How the Space Race Affected Pop Culture

During the 1960s, America became highly invested in the space race. This obsession led to many cultural changes throughout the decade and beyond. Since the space race was a projection of the future, it changed pop culture dramatically. 

Movies were the first to change the view of space. “In 1968, one year before Neil Armstrong and Buzz Aldrin set foot on the Moon, the Stanley Kubrick film ‘2001: A Space Odyssey’ premiered,” the movie was about a space voyage to Jupiter to investigate a type of anomaly (Swapna: 2019). The movie was an outlook into what could come in the future. 2001: A Space Odyssey would build a trend of space movies for years to come. “The movie opened up a new market for science fiction blockbusters like Star Wars, Alien, and close encounters” (Mayer: 2018). Many movies show futuristic technology and themes that act out of reach in past societies. However, the new technology is becoming more and more like the ones shown in the old movies. The highly advanced light-speed technology called “warp speed” featured in the movie Star Trek and Star Wars was once called impossible. Still, scientists are looking to match this technology in today’s society. Hopefully, “one day we may be able to travel between stars, and the inspiration for that dream will be directly traceable back to Star Trek and Star Wars” (Swapna: 2019). The space race had a significant effect on the media and Hollywood during the space race, but its effects are still seen today.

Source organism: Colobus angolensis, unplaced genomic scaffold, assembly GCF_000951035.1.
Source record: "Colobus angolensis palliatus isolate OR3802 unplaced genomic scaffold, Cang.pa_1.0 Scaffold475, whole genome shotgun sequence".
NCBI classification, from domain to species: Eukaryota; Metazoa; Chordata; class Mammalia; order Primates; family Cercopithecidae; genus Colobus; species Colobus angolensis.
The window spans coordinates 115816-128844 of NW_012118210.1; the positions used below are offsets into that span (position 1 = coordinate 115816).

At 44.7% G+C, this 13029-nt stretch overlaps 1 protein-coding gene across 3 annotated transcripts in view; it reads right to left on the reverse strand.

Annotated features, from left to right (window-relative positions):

Figure 1. A picture from the movie 2001: A Space Odyssey

Movies were not the only thing that was affected by the space race. The amusement scene drastically changed throughout the 60s and 70s. In the late 60s and 70s, Walt Disney made many changes to the theme park centered around space. One of the first attractions opened was Flight to the Moon, a simulated rocket launch. It captured the moments of pure imagination and fear. Another famous ride was the Astro Orbiter, which featured spinning arms around a column with planets as seats. It acted as the solar system. These rides attracted many people and changed these parks’ culture. Everything was changing to futuristic ideas and technology. “Space Mountain, Disney World’s first “mountain” attraction and first thrill ride, takes riders through space aboard rocket cars flying by stars, meteors, and more.” (Leibacher: 2019). The mountain is still one of the most popular attractions at Disney World today. Walt Disney changed amusement parks’ culture, and space themes took over during those two decades. 

Figure 2. Space Mountain when it first opened up.